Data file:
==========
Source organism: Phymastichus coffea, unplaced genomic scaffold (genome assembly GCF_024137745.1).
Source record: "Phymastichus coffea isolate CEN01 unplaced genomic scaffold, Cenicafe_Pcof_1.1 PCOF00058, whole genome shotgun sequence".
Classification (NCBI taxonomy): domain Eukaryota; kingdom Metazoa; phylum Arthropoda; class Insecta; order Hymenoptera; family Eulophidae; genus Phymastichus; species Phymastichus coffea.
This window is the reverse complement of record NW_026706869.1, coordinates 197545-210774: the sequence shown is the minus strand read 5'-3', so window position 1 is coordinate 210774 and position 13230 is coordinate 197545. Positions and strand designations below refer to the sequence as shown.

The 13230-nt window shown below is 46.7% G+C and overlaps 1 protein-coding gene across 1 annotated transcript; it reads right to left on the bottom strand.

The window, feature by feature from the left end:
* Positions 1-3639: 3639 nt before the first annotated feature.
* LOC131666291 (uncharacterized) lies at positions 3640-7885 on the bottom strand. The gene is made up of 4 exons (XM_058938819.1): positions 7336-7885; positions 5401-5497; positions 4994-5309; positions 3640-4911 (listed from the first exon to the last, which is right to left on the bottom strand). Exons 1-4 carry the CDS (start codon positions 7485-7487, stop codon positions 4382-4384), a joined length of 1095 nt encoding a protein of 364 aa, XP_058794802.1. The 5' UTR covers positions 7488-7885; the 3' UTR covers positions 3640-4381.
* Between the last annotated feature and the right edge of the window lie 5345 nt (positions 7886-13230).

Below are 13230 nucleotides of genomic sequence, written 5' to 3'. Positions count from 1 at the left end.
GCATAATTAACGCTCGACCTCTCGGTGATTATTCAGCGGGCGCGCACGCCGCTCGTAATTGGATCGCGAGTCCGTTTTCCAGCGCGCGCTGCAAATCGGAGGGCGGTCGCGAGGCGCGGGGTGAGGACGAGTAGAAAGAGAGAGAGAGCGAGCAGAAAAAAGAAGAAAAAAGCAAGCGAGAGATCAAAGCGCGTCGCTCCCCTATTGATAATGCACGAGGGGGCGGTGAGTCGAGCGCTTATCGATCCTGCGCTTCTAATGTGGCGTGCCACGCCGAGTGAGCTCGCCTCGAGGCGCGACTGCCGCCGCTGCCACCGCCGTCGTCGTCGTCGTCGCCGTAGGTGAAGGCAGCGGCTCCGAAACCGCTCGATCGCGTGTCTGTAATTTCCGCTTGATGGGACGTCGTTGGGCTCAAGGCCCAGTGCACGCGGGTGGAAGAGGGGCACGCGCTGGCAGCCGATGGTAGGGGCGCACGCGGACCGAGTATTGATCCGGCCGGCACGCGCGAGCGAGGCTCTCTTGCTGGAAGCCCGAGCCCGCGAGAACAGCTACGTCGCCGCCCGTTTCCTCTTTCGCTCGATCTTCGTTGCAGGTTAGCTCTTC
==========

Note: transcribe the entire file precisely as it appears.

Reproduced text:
Source organism: Phymastichus coffea, unplaced genomic scaffold (genome assembly GCF_024137745.1).
Source record: "Phymastichus coffea isolate CEN01 unplaced genomic scaffold, Cenicafe_Pcof_1.1 PCOF00058, whole genome shotgun sequence".
Classification (NCBI taxonomy): domain Eukaryota; kingdom Metazoa; phylum Arthropoda; class Insecta; order Hymenoptera; family Eulophidae; genus Phymastichus; species Phymastichus coffea.
This window is the reverse complement of record NW_026706869.1, coordinates 197545-210774: the sequence shown is the minus strand read 5'-3', so window position 1 is coordinate 210774 and position 13230 is coordinate 197545. Positions and strand designations below refer to the sequence as shown.

The 13230-nt window shown below is 46.7% G+C and overlaps 1 protein-coding gene across 1 annotated transcript; it reads right to left on the bottom strand.

The window, feature by feature from the left end:
* Positions 1-3639: 3639 nt before the first annotated feature.
* LOC131666291 (uncharacterized) lies at positions 3640-7885 on the bottom strand. The gene is made up of 4 exons (XM_058938819.1): positions 7336-7885; positions 5401-5497; positions 4994-5309; positions 3640-4911 (listed from the first exon to the last, which is right to left on the bottom strand). Exons 1-4 carry the CDS (start codon positions 7485-7487, stop codon positions 4382-4384), a joined length of 1095 nt encoding a protein of 364 aa, XP_058794802.1. The 5' UTR covers positions 7488-7885; the 3' UTR covers positions 3640-4381.
* Between the last annotated feature and the right edge of the window lie 5345 nt (positions 7886-13230).

Below are 13230 nucleotides of genomic sequence, written 5' to 3'. Positions count from 1 at the left end.
GCATAATTAACGCTCGACCTCTCGGTGATTATTCAGCGGGCGCGCACGCCGCTCGTAATTGGATCGCGAGTCCGTTTTCCAGCGCGCGCTGCAAATCGGAGGGCGGTCGCGAGGCGCGGGGTGAGGACGAGTAGAAAGAGAGAGAGAGCGAGCAGAAAAAAGAAGAAAAAAGCAAGCGAGAGATCAAAGCGCGTCGCTCCCCTATTGATAATGCACGAGGGGGCGGTGAGTCGAGCGCTTATCGATCCTGCGCTTCTAATGTGGCGTGCCACGCCGAGTGAGCTCGCCTCGAGGCGCGACTGCCGCCGCTGCCACCGCCGTCGTCGTCGTCGTCGCCGTAGGTGAAGGCAGCGGCTCCGAAACCGCTCGATCGCGTGTCTGTAATTTCCGCTTGATGGGACGTCGTTGGGCTCAAGGCCCAGTGCACGCGGGTGGAAGAGGGGCACGCGCTGGCAGCCGATGGTAGGGGCGCACGCGGACCGAGTATTGATCCGGCCGGCACGCGCGAGCGAGGCTCTCTTGCTGGAAGCCCGAGCCCGCGAGAACAGCTACGTCGCCGCCCGTTTCCTCTTTCGCTCGATCTTCGTTGCAGGTTAGCTCTTC